In Chapter 3, “Pope versus Curll (1741) Revisited: Being A fair and true Account of the Views of certain well-respected Authors on Publishing, Pyracy and Propertie in the Eighteenth Century”, Graham Dutfield and Uma Suthersanen trace various key copyright aspects, such as idea/expression, right to attribution, integrity and even a first attempt to argue for international exhaustion. The chapter shows how the relatively simple Statute of Anne gave rise to a decision that anticipated later ideas and principles.

In Chapter 4, “Neilson v. Harford: Shape and Form in Patent Law”, Jeffrey Lefstin revisits the aforementioned Neilson case, focusing on how an incomplete understanding in subsequent judgements led the US Supreme Court to misquoting this case, in effect arguing almost the opposite from its actual wording. The moral: read the primary sources.

Part III “Forgotten lore of authorship”

In Chapter 5, Brian Frye recounts “The Stolen Poem of Saint Moling”, a medieval Irish legend, where modern-day standards of literary ownership can be found. According to the legend, Saint Moling composed a poem, which was later stolen by Moling’s reciter, Tollchenn. Frye looks at this story as an exemplar of the medieval perception of authorship. Back then, poets were a privileged class. Plagiarism, in turn, made a poem worthless, costing the poet dearly in reputation and remuneration.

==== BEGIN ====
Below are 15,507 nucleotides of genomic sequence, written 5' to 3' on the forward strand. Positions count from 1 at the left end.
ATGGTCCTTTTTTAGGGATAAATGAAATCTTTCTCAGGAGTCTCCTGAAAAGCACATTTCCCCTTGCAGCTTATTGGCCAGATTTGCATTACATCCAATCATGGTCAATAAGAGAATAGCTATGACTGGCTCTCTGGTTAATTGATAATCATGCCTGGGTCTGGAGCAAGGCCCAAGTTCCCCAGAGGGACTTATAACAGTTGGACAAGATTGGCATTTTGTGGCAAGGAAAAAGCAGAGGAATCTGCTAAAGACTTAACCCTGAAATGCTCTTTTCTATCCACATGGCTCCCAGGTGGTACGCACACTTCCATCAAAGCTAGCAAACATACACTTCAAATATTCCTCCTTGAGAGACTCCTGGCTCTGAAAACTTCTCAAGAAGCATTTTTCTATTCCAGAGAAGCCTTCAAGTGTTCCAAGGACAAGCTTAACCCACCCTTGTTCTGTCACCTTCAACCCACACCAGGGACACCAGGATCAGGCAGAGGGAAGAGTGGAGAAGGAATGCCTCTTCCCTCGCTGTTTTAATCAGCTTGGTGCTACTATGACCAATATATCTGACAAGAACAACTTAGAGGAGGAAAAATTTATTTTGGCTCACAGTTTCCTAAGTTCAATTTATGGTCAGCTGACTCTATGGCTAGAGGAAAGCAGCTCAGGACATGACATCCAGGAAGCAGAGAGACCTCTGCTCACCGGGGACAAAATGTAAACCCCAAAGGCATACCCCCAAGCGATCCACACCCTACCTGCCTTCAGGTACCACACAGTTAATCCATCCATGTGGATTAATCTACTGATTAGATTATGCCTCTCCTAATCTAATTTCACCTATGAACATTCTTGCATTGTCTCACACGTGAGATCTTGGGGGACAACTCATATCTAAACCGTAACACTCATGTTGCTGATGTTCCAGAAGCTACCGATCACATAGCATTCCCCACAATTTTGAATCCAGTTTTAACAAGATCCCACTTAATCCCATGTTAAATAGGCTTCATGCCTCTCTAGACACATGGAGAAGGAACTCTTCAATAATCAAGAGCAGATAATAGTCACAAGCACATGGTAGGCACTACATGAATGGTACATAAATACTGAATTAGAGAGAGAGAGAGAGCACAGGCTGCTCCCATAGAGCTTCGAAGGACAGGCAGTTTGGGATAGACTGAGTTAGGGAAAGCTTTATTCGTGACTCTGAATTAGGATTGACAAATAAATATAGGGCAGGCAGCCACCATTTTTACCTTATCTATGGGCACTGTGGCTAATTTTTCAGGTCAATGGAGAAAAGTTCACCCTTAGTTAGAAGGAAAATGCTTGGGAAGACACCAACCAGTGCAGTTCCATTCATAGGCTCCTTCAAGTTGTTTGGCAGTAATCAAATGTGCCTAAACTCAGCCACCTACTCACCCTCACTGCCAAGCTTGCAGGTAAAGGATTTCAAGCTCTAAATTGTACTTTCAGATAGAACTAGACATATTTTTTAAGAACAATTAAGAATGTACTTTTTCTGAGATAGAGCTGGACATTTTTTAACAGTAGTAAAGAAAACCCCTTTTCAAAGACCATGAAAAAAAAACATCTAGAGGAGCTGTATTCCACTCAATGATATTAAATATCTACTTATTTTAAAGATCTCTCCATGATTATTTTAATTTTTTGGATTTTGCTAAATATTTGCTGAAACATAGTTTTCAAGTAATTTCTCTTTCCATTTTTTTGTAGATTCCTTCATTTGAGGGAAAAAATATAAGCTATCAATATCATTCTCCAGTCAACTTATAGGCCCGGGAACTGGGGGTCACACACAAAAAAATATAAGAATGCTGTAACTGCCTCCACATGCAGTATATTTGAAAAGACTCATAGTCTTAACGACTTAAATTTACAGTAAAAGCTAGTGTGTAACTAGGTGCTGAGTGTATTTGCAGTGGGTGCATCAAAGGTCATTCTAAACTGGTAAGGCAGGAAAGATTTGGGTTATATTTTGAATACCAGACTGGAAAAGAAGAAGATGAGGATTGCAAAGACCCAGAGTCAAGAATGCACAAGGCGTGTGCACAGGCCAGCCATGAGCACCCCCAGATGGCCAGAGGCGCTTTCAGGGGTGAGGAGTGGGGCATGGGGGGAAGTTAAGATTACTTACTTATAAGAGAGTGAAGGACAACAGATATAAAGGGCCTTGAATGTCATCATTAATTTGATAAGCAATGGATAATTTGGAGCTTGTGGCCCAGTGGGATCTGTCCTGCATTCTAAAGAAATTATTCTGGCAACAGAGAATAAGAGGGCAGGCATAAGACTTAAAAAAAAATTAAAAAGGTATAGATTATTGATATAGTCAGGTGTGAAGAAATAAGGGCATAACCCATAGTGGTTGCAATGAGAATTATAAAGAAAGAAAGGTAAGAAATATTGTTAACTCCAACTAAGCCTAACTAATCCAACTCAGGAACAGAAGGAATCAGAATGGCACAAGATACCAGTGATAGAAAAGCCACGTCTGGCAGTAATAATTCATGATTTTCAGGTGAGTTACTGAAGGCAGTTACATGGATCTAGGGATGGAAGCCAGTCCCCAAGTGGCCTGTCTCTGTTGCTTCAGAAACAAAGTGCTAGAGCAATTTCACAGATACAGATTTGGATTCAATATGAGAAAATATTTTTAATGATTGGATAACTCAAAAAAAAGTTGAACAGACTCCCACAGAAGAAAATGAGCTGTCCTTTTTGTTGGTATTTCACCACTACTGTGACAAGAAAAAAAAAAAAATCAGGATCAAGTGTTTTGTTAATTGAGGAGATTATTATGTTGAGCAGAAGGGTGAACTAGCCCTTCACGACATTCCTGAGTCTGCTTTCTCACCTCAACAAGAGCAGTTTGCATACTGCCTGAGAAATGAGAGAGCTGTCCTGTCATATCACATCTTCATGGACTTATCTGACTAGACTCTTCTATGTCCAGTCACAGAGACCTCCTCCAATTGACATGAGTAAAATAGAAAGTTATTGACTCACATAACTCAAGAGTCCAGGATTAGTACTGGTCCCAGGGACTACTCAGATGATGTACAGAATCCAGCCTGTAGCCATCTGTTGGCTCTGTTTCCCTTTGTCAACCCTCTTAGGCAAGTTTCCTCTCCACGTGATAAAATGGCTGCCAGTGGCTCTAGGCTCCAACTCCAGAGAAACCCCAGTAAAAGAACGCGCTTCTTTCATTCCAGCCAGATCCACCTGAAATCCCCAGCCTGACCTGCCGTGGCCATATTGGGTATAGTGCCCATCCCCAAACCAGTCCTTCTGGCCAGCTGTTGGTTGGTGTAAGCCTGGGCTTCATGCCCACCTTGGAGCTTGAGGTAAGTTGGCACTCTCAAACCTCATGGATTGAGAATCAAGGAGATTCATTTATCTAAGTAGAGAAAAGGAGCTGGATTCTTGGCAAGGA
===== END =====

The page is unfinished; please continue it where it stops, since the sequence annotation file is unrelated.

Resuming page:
Chapter 6, “A Critical Review of the Quest for Global Protection of Traditional Knowledge: Politico-Economic Concerns”, by Kosgei Kembol Alvin, reviews international efforts in developing a sui generis regime for traditional knowledge, traditional cultural expressions and genetic resources. The author argues that a national system, such as in Kenya, could serve as a model for further international steps: such norms lie closer to the needs of indigenous communities.

In Chapter 7, “Folklore vis-à-vis Intellectual Property of Bengal since 17th century: A Study”, Mayuree Sengupta studies the synergism between folklore of Bengal and the modern IP regime. The folklore of Bengal, such as the syrupy dessert of Rosogolla (the preparation of which is also pending as a patent in India), the Khirsapat mango, and the Dhaka muslin are principally protected by geographical indications. While the omission is understandable, it is unfortunate that the author did not address the GI disputes between India and Bangladesh.